Monday, December 21, 2009

Oh Holy Night!

We visited a live nativity in a neighboring town over the weekend. The display was set up by a group of people in front of their church. Many visitors stood around. Somebody read the Christmas story. And the snowflakes fell softly. It was a scene from a snow globe.
When we walked up to the stable, we passed the corral, built with logs and tied together with old rope. The smell of fresh straw was everywhere. And there were other smells.

A donkey stood with it's owner and figeted in the fresh snow. In the corral was a sheep with a thick and matted coat. Three precious little boys stood as proud as could be beside the lone sheep. They were dressed in plaid robes and were well padded ...almost fluffy. Their mittened hands held curved sticks. One of the little guys had very thick glasses on that kept slipping down his little nose. No doubt his hands were so cold and numb that he forgot that he was holding a stick because he moved to push up his glasses and struck himself in the face with his shepherd's staff. He looked like he wanted to cry...but he remembered that he had a job to do. He was to keep watch over his flock of a good shepherd would. So he stood tall and stared straight ahead, holding back the tears.

Seated on a straw bale on the other side of the stable were two little angels. They, too were well padded and fluffy. Their faces glowed with the cold of the evening and their little pink boots stuck straight out as they sat tall on that straw bale. When I moved closer to take their picture, they both smiled the most angelic smiles I had seen in a long while.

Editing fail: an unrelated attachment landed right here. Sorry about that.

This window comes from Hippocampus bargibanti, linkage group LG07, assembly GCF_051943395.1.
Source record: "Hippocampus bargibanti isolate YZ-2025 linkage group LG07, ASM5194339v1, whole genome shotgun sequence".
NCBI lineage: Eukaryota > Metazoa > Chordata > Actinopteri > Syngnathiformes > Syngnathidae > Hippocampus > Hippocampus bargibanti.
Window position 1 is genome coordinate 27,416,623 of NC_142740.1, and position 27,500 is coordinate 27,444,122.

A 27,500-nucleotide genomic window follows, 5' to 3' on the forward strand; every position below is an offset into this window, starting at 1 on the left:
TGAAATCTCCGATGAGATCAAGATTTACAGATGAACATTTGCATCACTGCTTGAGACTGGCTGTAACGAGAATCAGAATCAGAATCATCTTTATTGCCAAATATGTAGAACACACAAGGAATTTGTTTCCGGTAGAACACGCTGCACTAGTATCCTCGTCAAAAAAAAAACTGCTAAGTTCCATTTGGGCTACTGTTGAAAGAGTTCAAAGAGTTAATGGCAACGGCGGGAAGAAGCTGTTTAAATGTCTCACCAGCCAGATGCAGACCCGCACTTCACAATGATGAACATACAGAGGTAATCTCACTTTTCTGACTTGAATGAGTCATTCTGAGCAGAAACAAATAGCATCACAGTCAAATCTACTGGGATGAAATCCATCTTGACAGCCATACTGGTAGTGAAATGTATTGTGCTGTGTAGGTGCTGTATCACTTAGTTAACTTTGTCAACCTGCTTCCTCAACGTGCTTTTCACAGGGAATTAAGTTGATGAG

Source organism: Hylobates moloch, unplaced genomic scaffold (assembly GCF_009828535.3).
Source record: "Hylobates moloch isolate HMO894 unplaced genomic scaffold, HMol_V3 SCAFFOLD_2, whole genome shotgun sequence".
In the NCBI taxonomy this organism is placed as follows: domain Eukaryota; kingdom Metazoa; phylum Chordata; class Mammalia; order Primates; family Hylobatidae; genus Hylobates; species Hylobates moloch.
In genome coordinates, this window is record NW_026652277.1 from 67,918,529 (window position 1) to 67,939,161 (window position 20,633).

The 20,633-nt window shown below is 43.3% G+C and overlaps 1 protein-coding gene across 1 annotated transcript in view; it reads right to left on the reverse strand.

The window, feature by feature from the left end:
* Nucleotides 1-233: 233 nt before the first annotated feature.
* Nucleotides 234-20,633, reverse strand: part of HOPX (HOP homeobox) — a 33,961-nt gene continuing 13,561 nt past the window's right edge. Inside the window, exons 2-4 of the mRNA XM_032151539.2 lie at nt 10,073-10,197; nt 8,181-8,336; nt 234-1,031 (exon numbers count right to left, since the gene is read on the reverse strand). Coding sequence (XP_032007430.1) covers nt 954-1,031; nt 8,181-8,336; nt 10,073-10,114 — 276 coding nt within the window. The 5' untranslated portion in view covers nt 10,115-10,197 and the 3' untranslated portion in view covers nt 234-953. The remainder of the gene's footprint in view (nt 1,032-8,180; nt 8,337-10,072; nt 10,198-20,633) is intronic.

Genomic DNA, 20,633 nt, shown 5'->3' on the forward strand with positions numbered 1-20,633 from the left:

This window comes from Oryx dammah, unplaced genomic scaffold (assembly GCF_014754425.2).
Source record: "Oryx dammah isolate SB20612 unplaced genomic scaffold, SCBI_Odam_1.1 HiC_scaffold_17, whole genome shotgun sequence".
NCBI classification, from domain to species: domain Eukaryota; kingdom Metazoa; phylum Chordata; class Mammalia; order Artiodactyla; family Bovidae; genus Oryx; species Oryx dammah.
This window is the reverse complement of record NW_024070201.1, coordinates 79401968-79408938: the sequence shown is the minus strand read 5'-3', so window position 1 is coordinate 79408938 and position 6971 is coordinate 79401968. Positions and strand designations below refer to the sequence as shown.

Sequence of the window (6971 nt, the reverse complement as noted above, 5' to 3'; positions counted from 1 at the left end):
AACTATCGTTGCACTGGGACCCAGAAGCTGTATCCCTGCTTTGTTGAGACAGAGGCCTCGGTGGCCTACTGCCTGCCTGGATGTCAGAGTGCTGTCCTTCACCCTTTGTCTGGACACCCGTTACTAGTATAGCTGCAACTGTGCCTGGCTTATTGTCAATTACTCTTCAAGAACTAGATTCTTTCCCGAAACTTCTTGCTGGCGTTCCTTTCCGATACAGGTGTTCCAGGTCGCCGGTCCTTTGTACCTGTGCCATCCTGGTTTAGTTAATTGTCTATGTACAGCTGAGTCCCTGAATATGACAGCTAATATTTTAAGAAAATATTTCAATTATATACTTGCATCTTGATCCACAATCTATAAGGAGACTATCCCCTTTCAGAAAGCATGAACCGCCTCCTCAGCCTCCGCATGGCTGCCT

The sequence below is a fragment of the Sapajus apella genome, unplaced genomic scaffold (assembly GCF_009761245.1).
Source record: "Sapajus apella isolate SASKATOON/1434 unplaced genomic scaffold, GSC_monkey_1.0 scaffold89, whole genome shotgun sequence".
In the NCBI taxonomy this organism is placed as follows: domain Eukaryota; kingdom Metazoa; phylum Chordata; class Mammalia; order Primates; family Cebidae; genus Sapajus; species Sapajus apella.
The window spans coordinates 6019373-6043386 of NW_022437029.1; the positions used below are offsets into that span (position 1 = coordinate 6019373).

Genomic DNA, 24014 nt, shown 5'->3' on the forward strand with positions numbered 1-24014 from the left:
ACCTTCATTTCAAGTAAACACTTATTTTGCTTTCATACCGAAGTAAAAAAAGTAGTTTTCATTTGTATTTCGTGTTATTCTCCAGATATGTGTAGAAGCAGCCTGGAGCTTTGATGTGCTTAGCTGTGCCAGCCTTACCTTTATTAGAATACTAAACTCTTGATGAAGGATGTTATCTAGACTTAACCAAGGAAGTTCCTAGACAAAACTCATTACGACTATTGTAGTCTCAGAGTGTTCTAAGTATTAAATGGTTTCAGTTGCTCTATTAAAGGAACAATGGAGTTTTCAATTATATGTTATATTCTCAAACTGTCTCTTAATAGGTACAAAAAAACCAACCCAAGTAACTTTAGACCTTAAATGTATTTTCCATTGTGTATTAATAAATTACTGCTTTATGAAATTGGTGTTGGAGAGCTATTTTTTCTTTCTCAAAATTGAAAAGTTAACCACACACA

As a little choir of church people began to sing a carol, the donkey chimed in with his awkward off-key bray.

I felt calm and at peace. And I walked away feeling warm and happy....and ready!

Thursday, December 10, 2009

Mission Accomplished...I'm on a roll!

Remember the baby cardigan project? (Number 2 of 9 incomplete needlework projects) I'm happy to say, I finished it up just in time for grandbaby's first birthday....and it fit!

Poor little guy was feeling a bit under the weather and was running a temp when I grabbed him and started shoving his chubby little arms into the sleeves...I just wanted to see it on him once before he outgrew it. (Yeah, it won't be long.) He even sort of gave me a smile...we snapped a photo and then he wanted it off....right now!

If that's the first and last time he wears it, I'm okay with that.

Time to dig out the next incomplete project.

Wednesday, December 9, 2009

Yup, Winter's Here!

Without any warning and without my permission

Winter swept in, looking for submission.

I won’t surrender…I won’t be cold,

But I shiver so easily...I must be getting old!

I’ll not grab my sweater I’ll not wrap it tight

To swaddle just ain’t right.

I pledge to stand get up on my feet,

And march right over......and turn up the heat!

Monday, November 16, 2009

A Thankful Moment

Blogger Sarah suggested the whole idea of reclaiming Thanksgiving. It means focusing on things I'm thankful for and not taking anything for granted. I love that idea, don't you? Sarah suggests living with an attitude of gratitude...or 'Thanksliving.' I decided to train myself to notice things differently in these few weeks before Thanksgiving and make a point to be thankful for them. It's easy to just march through the day, doing the things I need to, the things I'm expected to and the things that bring me from 6 a.m. to 6 p.m.

Today was different. I saw stars through the fog before daylight...and I was grateful. And I continued finding little things and focusing on thankful thoughts. But, on my way home, for some odd reason, I took a detour...a longer, slower route...even though I was running late, it was getting dark and I had no plan for supper.